At the top of Chestnut Street there is a long brick building with tall gaping windows. Just standing outside and gazing at it, one can feel the life that has flowed through this building. You can almost see the hustle and bustle of young men and women at the turn of the century who worked there after school to make a couple of bucks and the seasoned artisans and laborers who devoted their lives to an essential, yet beautiful craft. This building has been home to the knife-making industry for 116 years. It is the home of the nationally renowned Queen Cutlery.
Schatt & Morgan Cutlery
While knife-making has existed in Titusville for a long time, Queen was not always the face of the industry. Schatt & Morgan Cutlery was brought to Titusville by the Board of Trade while searching for businesses to fill the employment void left by the decline of oil. Schatt & Morgan was originally from Gowanda, New York and moved its operation to Titusville in the fall of 1902, much to the chagrin of the Gowandan people. “The people of Gowanda are in a measure inconsolable for the loss of their principal industry,” wrote the Titusville Herald on December 10, 1902.
Led by John W. Schatt and Charles B. Morgan, Schatt & Morgan announced that their intention was “the manufacture and sale of cutlery and any articles of commerce made of iron, steel, wood, metal, or other material” (Titusville Herald 10/17/1902). The plant officially opened for production in January 1903, led by president John W. Schatt, vice president Charles B. Morgan, and Secretary Treasurer J.V. Crouch. Titusville businessmen John Fertig and E.O. Emerson rounded out the Board of Directors.
Between 1903 and 1905 output grew tenfold. In addition to cutlery, Schatt & Morgan began manufacturing razors and screen door hinges of cold rolled steel, the first of their kind. At the time, screen door hinges were typically made out of cast iron. Cold rolled steel, they claimed, was non-breakable, durable, and easy to assemble and disassemble (Titusville Herald 12/7/1904). With their amazing success, some employees even used their positions at the company to create their own businesses, such as George Linton and William Pass who founded a cutlery repair shop on the corner of Petroleum and Spruce Streets (TH 12/31/1904).
Since the company was expanding, Schatt & Morgan jumped on the technology train and installed electric machinery in 1906 which allowed them to double their already large workforce of 100 employees. Workers seemed to greatly enjoy their jobs at Schatt & Morgan, even using their off time to form a company baseball team. The baseball team was particularly entertaining for the community as avid player Donny Dalton would somersault from third base to home in front of a roaring crowd every time he hit a homerun (TH 2/26/1971).
In 1911, Charles Morgan bought out John Schatt and became president of the company. Morgan would go on to serve as mayor of Titusville twice (1916-1920, 1924-1928) and sit on the Board of Education. Morgan’s leadership was especially important when the country became involved overseas during World War I and Schatt & Morgan was called upon to manufacture 30,000 clasp knives for the U.S. Navy.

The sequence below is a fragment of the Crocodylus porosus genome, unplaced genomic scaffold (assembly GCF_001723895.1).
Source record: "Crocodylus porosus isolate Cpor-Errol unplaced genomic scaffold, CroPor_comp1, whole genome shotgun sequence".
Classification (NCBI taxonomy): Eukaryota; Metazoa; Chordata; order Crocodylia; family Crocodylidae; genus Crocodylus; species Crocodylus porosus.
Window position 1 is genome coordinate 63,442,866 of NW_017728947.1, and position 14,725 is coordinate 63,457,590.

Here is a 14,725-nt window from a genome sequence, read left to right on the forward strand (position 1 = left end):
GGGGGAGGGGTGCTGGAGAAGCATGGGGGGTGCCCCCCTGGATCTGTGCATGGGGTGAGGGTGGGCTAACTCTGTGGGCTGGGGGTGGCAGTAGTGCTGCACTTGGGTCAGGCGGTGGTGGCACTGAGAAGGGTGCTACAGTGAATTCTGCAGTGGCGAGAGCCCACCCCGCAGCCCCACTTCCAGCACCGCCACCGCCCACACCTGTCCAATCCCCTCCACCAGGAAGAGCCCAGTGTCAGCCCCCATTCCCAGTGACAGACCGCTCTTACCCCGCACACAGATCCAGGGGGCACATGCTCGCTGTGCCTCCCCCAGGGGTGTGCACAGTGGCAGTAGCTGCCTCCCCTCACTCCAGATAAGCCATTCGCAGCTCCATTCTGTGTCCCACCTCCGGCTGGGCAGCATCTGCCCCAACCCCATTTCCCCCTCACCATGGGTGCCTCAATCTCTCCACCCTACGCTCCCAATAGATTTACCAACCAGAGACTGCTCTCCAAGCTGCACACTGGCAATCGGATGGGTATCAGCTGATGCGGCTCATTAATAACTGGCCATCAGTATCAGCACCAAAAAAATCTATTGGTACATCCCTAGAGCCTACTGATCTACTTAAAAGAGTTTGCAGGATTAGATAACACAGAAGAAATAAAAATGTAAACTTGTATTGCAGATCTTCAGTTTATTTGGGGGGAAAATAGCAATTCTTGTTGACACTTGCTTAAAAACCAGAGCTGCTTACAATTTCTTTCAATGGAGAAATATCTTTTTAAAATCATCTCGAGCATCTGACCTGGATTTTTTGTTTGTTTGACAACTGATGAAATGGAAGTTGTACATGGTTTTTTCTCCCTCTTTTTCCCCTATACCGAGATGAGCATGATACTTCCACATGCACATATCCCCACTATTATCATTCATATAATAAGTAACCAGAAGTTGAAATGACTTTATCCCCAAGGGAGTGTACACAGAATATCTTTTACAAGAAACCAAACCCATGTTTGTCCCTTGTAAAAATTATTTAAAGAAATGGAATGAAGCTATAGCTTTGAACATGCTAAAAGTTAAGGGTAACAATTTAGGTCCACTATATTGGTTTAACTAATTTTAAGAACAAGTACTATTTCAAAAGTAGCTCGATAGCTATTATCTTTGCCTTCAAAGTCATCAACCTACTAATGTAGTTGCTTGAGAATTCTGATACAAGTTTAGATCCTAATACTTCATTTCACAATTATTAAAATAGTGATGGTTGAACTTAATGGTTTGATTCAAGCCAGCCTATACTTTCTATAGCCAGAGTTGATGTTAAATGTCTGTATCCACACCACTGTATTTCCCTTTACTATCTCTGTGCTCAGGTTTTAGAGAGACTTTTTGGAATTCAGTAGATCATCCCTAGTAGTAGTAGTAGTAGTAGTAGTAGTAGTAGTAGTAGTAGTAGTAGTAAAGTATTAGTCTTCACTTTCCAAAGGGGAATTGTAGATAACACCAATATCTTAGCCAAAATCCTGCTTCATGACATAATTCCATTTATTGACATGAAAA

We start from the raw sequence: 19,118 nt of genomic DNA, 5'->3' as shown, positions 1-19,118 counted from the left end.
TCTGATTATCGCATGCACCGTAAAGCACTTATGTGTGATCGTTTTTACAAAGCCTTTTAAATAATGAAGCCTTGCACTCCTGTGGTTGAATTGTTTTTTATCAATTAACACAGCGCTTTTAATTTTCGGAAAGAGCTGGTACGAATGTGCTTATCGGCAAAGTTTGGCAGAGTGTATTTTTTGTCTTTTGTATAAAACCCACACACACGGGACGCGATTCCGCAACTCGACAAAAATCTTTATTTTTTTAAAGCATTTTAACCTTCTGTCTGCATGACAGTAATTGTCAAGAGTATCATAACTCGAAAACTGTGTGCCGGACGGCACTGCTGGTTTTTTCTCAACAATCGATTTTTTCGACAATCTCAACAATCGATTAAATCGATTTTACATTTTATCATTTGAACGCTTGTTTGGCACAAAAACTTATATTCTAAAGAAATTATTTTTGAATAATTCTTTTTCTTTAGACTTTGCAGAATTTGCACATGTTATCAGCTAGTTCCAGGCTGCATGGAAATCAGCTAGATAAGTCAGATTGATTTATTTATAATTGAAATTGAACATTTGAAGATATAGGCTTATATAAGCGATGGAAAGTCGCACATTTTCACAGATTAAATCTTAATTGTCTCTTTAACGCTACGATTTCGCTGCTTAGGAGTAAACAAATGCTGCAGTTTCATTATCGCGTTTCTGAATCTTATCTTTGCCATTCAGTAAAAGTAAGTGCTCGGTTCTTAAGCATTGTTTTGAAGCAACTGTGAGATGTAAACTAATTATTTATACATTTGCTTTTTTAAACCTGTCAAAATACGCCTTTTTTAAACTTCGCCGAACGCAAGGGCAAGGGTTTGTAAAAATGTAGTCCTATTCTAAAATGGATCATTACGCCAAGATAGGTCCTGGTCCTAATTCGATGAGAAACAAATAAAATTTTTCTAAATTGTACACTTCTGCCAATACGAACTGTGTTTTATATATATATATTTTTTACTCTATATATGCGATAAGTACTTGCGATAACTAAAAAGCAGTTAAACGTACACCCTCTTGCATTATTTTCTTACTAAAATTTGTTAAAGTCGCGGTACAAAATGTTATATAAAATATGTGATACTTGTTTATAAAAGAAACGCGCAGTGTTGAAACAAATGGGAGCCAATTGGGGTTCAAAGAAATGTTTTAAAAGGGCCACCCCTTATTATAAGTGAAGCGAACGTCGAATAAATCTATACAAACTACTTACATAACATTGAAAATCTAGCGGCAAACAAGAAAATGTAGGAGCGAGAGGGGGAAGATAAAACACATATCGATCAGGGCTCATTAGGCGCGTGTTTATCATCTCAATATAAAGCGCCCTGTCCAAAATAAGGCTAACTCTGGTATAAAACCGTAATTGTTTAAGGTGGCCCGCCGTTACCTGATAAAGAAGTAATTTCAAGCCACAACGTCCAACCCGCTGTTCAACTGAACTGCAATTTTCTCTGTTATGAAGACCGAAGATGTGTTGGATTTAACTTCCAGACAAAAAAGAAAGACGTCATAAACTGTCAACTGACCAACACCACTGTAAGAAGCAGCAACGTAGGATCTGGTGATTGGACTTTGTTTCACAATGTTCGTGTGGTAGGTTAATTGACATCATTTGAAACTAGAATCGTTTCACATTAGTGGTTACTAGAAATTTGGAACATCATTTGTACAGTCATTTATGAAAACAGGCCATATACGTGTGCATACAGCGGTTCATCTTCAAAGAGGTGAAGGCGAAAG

Following the war years, Schatt & Morgan fell on hard times during the Great Depression. After being dormant for two years, the company was bought by a new upstart named Queen City Cutlery.
Queen City Cutlery
Queen Cutlery began its life as Queen City Cutlery in 1919 in a garage behind what is now the Titusville High School. Five Schatt & Morgan employees founded the company: Geza Revitsky, Frank Foresther, E. Clarence Erickson, Harry Matthews, and Jesse Barker. In 1921, the five men consolidated their efforts and moved Queen City Cutlery to its temporary home on the corner of East Spring and Kerr Streets, where the laundromat stands today.
The first Queen City Cutlery advertisement appeared in 1921. It stated that the brand new company was open for business sharpening skates and shears. By May of 1921, the company had grown to the point that another city offered a rent-free building in order to lure the business to its locale. The City of Titusville was determined to keep Queen City Cutlery at home and formed a committee to negotiate with the founders. Much to the delight of the city, a bargain was struck and the business stayed.
By February 1922, Queen was so popular that it was able to hire fifteen men to produce 300 dozen knives per week – a gargantuan order for a small business! While production was high, the winter of 1923 was hard on the entire town of Titusville when the flu took hold of the population. At Queen, more than half the employees came down with the grip and more than 40% of Titusville’s overall workforce was sick (TH 3/8/1923). Thankfully, the town recovered and everything eventually went back t￼o normal.
By the late 1920s, Queen City Cutlery had thirty employees (five of whom were women) and was using Cyclops steel in their knives. Since the company survived the Depression still strong, they knew they needed to take another step to grow. On August 22, 1933, it was announced that Queen City Cutlery bought Schatt & Morgan’s buildings, real estate, and finished and partial stock. The two Titusville cutlery giants were finally becoming one.
For the owners of Queen City Cutlery, the beginning of this new adventure was a roller-coaster. Immediately, former president Charles Morgan was brought on board to be a salesman for Queen and in 1937 Erickson (one of the five original founders) was elected to city council (TH 8/22/1933, 11/3/1937). Two short years later, the business was dealt a heavy blow as co-founder Frank Foresther died of typhoid fever and a heart condition at the age of 56. Despite this setback, the company soldiered on. Unbeknownst to them, World War II was quickly approaching.
At the onset of the war, the U.S. government immediately began sending orders to Queen City Cutlery. The company’s employment peaked at around 100 people. Queen manufactured folding pruning knives with hooked blades for the Army Air Force, pocketknives for the Army and Navy, a leather-handled hunting knife, and a machete for the Navy Seabees for use in the Belgian Congo (TH 10/18/1944). Employees worked ten hour days, six days a week to fill the orders. Clarence Erickson even resigned from city council in 1944 to focus on the enormity of work needed for the war effort.